SEU JORGE recalls his countryman Gilberto Gil as more than a lean frame and chestnut complexion. In the twilight of an intrepid music career, Gil, a doctor's son, ascended to the Brazilian cabinet whereas the ghetto-reared Jorge—whose star has been inching up since his standout appearance in the 2002 Oscar-nominated film City of God—stumped hard on the phone from his São Paulo home before setting off on tour with his new band Almaz. "The time is now... [Brazil] has a very strong economy and new confidence about the future." One Obama-esque mention of "change" later and Jorge concludes, "That's the good news I want to send to the world."

Jorge, born Jorge Mário da Silva in 1970, pairs Brazilian boosting with wonder about his unexpected station in life. After all, he sprouted from hope-bled Rio de Janeiro slums, favelas in Brazilian Portuguese parlance, akin to those featured in City of God. "I never imagined when I grow up I will be musician," Jorge says in spotty English, lauding his unschooled mother and amateur percussionist father for endowing him with hope.

Jorge's guileless baritone, occasionally awkward and thin, is the harbinger on his new release, Seu Jorge and Almaz, a bilingual collection of mostly covers, with his stark reimagining of Roy Ayers' "Everybody Loves the Sunshine" as lead single. Ayers was a recent discovery and Jorge, though admiring of Ayers' toasted '70s funk, is coolly matter-of-fact in his delivery. His Almaz bandmates, drummer Pupillo, guitarist Lucio Maia, and bassist Nação Zumbi, add psychedelic flourishes that lightly hearken back to the Gil-led '60s musical movement, Tropicália, and its politically unsettling genre promiscuity. The result is as quietly compelling as Jorge's David Bowie covers in Wes Anderson's 2004 film The Life Aquatic with Steve Zissou.

Seu Jorge and Almaz finds the singer/actor trading Ziggy Stardust for the gloved one, among others. His "hero" Michael Jackson's "Rock with You," sheared of the King of Pop's signature sparkle, becomes a rough entreaty. Kraftwerk's "The Model," Cane & Able's "Girl You Move Me," and Brazilian pop tunes populate the album but the sound is as rooted in samba as it is resolute in new approaches to it. Jorge finds Brazilian artists too reliant on the traditional, but when he talks about samba it's apparent why. "I don't have a vocabulary for express my feelings but, trust me, it's the best thing in the whole world... you not have a president or poor people. Everybody is the same." Jorge's career buffers him from Brazil's deep class stratification but his old favela neighbors and the many managing similar lots can take respite in samba, a slice of life in the sunshine, a shared beat on the dance floor. The ethic and sonic that samba is, Jorge works to embody.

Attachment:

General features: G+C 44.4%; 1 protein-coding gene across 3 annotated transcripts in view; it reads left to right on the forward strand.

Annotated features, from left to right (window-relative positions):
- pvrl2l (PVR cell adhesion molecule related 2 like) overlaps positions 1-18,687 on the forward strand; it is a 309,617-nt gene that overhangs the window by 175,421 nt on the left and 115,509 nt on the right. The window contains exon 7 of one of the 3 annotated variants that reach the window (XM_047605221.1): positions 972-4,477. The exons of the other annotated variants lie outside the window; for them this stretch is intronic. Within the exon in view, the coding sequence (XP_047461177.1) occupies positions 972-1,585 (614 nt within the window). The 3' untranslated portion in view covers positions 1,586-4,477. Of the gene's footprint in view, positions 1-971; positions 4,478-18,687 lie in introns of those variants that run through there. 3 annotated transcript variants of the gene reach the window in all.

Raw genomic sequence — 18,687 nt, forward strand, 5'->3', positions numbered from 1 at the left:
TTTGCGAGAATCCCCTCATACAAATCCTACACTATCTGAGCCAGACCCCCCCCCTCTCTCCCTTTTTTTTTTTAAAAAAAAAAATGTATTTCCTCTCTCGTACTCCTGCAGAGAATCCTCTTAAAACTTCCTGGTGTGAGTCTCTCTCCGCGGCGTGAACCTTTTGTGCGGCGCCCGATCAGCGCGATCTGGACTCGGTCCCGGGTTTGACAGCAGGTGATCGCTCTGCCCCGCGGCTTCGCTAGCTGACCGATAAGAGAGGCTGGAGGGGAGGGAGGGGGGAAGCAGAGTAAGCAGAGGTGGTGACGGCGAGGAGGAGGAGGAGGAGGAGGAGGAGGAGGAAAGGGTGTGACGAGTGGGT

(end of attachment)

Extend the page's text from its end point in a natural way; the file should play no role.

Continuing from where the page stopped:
Pivoting away from Brazil is Jorge's strategy to slouch the world toward her. "We try to show another point of view," Jorge says of the slinky new album. Hope is a thread, from pit-of-stomach passion to redemption, and the sales pitch more nuanced than his Bureau of Tourism and Travel spiel. Blame it on his limited English lexicon. Jorge's musical vocabulary is sufficiently deep and idiosyncratic to express his feelings. Good news is Seu Jorge & Almaz puts it to poignant use.